Stop comparing yourself to other people, you’re supposed to be unique.
We are all very different. We each have our own unique personalities, our different wants, needs, dreams, and desires. And yet so often we try to ‘fit in’, trying to conform to the model that our families, friends, and co-workers expect us to be. We try to conform in work meetings, in social gatherings, and with our families. We seem to dress like others, speak like the people around us, and have similar opinions to our colleagues. We go to the same places, week after week, and year after year. In other words, ‘we play it safe’.
For many people there seems to be an inbuilt compulsion to be one of ‘the tribe’, as though being a loner or outsider is dangerous and wrong. But, being one of the tribe means that we have to give up some of our uniqueness and individuality. Worse than that, in every gathering, group, family, bunch of co-workers, there always seems to be a self-appointed leader who, by one means or another, makes the decisions and tells everyone else what to do.
Just how much of your freedom do you surrender when you are part of a group? How many of your unique wants, needs, dreams, and desires do you have to give up just to fit in?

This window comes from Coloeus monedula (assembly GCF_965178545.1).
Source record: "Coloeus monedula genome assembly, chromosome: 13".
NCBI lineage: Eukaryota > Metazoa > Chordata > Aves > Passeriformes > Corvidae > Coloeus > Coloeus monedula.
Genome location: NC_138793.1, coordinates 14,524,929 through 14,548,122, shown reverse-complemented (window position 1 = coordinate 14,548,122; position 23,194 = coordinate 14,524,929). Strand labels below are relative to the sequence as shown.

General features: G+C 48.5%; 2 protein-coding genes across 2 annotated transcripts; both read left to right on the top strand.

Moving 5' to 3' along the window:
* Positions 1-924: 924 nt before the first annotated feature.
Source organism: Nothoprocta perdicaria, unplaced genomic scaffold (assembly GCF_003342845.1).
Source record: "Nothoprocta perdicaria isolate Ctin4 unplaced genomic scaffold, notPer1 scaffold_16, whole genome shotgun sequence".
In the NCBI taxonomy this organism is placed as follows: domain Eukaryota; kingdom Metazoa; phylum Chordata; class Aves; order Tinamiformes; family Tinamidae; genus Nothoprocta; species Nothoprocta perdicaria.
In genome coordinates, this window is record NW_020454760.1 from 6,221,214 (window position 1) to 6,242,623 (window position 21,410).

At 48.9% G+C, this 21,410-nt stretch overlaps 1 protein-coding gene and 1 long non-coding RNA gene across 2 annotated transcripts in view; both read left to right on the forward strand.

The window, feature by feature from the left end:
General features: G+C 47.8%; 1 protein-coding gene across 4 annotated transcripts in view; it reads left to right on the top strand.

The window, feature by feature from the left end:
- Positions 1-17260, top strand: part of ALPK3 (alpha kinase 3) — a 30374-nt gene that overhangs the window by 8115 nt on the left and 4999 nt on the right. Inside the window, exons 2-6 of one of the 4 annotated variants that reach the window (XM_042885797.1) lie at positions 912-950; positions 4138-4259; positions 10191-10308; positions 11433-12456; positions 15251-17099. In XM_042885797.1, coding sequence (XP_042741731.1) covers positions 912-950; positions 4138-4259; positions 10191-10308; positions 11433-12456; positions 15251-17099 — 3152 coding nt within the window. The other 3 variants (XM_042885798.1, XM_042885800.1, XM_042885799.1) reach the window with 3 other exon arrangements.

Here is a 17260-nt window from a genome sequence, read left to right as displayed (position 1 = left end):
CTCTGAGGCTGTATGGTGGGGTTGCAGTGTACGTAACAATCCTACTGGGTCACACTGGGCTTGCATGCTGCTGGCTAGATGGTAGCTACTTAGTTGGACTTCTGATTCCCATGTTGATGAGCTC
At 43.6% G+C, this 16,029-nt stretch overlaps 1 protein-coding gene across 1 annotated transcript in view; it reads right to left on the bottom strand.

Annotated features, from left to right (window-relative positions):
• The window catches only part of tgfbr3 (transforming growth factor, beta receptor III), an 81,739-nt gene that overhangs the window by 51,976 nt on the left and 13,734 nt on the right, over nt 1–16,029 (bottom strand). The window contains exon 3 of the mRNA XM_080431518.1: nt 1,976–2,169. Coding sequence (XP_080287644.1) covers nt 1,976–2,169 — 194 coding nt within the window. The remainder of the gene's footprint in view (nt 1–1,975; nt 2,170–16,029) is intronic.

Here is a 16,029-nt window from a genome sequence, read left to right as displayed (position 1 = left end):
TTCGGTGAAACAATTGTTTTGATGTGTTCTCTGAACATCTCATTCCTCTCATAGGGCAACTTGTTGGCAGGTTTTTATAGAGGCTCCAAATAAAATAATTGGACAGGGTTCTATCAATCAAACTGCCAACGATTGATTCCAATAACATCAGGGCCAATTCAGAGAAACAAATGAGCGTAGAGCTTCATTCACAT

For a week, when I was on vacation in Lanzerote, I became part of a small group. We ate together, talked, and drank together. And, that was pretty cool because it sucks to be completely alone when one is on vacation in an hotel in an utterly strange place.
But, I did go off on my own, a lot. And, while the others in the group shared the kind of secrets you only share with a stranger you are confident that you will never meet again, I talked a bit and shared bugger-all.
I prefer to be a loner, solitary, and unique. And, if my close friends don’t like that, well, ‘have a nice day’.
Some say that it’s only being utterly alone that lets a man know himself. And, that if you don’t like your own company, how can you possibly like anyone else? All I know is that sometimes I prefer to be uniquely alone.
I love the desert